Kentucky American Water asked Friday for a 37 percent rate increase, the lion's share of which would go toward the cost of a new treatment plant scheduled to be ready late this summer.
The increase would raise the Lexington-based company's overall revenues by nearly $26 million a year. An average customer using 4,470 gallons of water a month would see the bill go from $25.46 to $34.90 a month, the company said.
Lexington Mayor Jim Newberry released a statement saying that he was "strongly opposed to such a request," especially since the company's last increase was only nine months ago.
In 2008, Newberry had supported Kentucky American's proposal for the new plant and pipeline while some Urban County Council members wanted to explore the possibility of piping treated Ohio River water from Louisville.
"While we recognize that any solution to our city's water supply issue would have triggered an increase in rates, this proposal will impose a hardship on many Lexington families," Newberry said Friday.
Company spokeswoman Susan Lancho defended the request.
"There's never a good time for a rate increase," she said. "There would never be a good time to not have sufficient water resources for our community, either."
Lancho said the $162 million treatment plant under construction on the Kentucky River north of Frankfort and 31-mile pipeline to carry water to Lexington are a "much needed project" that will solve periodic water shortage problems that the company has faced for more than 20 years.
The plant will be able to treat 20 million gallons of water a day and is expected to meet Lexington's water supply needs through 2030. In winter months, or wet summers like last year's, it will treat and pump a minimum of 6 million gallons a day. If there is a drought, the amount treated will increase.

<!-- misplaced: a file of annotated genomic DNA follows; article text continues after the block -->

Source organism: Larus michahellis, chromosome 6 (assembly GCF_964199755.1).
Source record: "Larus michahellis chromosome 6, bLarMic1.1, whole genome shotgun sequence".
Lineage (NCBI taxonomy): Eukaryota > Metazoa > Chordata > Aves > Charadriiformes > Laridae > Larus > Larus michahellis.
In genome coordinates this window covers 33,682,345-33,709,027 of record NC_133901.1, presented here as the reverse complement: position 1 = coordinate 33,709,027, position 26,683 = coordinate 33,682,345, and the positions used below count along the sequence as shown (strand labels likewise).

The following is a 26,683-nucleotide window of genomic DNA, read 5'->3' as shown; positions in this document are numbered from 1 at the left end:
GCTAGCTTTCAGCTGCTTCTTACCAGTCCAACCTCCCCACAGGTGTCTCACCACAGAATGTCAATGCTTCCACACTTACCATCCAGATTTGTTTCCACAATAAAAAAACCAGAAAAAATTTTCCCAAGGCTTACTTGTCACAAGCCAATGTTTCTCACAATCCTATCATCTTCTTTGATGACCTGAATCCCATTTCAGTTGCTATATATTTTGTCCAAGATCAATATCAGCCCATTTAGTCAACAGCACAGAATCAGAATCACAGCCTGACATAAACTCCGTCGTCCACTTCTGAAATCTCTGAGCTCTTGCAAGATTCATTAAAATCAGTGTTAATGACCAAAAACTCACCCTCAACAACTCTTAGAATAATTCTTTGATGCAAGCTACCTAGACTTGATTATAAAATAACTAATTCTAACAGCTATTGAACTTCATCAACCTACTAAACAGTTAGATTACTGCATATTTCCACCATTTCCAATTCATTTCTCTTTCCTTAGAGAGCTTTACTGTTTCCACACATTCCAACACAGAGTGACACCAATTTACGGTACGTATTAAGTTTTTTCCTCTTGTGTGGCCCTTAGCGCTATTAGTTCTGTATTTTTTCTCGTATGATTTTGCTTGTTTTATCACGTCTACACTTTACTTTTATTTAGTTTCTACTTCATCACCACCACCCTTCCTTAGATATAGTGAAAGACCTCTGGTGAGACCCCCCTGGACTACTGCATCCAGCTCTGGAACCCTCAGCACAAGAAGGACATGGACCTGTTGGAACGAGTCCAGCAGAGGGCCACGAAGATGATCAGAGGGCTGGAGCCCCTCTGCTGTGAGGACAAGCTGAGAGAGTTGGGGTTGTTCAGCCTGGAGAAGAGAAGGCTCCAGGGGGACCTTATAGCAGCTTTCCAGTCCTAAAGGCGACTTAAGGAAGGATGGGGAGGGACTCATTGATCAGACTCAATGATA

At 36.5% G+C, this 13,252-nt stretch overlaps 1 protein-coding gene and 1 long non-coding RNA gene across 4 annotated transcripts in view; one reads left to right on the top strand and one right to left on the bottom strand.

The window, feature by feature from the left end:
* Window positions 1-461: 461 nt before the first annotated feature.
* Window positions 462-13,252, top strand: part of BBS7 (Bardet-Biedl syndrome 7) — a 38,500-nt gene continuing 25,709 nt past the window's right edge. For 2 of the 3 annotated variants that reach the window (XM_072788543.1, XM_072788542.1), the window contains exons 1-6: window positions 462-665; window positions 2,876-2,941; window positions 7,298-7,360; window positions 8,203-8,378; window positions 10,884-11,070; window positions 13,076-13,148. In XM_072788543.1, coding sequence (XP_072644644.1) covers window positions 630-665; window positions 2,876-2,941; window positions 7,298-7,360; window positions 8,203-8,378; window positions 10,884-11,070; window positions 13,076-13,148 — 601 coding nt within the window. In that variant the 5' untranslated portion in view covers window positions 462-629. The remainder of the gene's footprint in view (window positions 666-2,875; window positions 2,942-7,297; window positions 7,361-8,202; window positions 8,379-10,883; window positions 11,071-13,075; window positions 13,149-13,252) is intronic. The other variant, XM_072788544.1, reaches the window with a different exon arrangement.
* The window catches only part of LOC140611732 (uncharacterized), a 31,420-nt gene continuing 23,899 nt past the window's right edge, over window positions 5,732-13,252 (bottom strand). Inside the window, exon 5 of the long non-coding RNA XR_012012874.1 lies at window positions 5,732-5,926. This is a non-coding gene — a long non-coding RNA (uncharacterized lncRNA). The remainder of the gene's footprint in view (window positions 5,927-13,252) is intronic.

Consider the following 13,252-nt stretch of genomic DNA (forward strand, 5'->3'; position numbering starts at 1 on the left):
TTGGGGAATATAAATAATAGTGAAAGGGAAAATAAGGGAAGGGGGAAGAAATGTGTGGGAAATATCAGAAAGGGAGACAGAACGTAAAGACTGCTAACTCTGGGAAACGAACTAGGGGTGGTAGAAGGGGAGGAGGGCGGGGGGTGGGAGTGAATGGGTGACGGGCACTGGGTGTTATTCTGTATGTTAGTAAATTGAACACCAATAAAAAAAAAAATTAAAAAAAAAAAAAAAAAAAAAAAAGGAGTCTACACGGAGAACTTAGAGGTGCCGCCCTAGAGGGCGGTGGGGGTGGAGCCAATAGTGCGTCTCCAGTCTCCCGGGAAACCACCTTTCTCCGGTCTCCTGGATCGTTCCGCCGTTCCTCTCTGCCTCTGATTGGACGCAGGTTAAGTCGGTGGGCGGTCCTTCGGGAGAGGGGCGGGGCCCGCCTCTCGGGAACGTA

Most of Kentucky American's customers are in Lexington. The company also serves parts of Bourbon, Clark, Harrison, Jessamine, Scott and Woodford counties. A smaller northern division supplies parts of Owen, Gallatin and Grant counties.
The rate increase request was filed with the state Public Service Commission, which usually studies such requests for several months before reaching a decision.
The company's last rate increase was an 18 percent rise last June. It was approved seven months after the company requested a 32.5 percent increase.
In that case, a settlement was reached between Kentucky American and the attorney general's office, the Community Action Council (which represented low-income customers), and the city of Lexington.
The settlement was approved by the three-member PSC in an uncommon split decision. PSC Vice Chairman James Gardner, a former member of the Urban County Council and the Fayette County school board, voted against the settlement, saying Kentucky American had failed to prove that the increase was reasonable.
When Kentucky American asked for that increase, it said it wanted to prevent the "rate shock" of asking for money for the plant and pipeline all at once.
The parties to the settlement said at the time that they would not object to the next request on the basis of rate shock. But the PSC, in approving the settlement, pointedly noted that it had not agreed to that.
"Kentucky American should be prepared to address ... questions from us related to the possible balancing of shareholder and ratepayer interests to prevent the occurrence of 'rate shock,'" the commission said.
In the current case, the company may raise its rates if the PSC has not ruled on the request by Sept. 28, but it runs the risk of having to make refunds if a smaller increase is allowed.
Historically, the PSC has allowed Kentucky American to collect 50 to 60 percent of its original requests.
The PSC approved the plant and pipeline in 2008. A lawsuit challenging that approval is before a judge in Franklin Circuit Court. Judge Phillip Shepherd heard arguments in the case last November, but hasn't rendered an opinion.
Lancho said that the treatment plant in Owen County is about 75 percent complete. A pump station in Franklin County is 95 percent complete. Despite opposition from people along the pipeline route, all 31 miles of pipeline are in the ground, Lancho said, and restoration work is under way.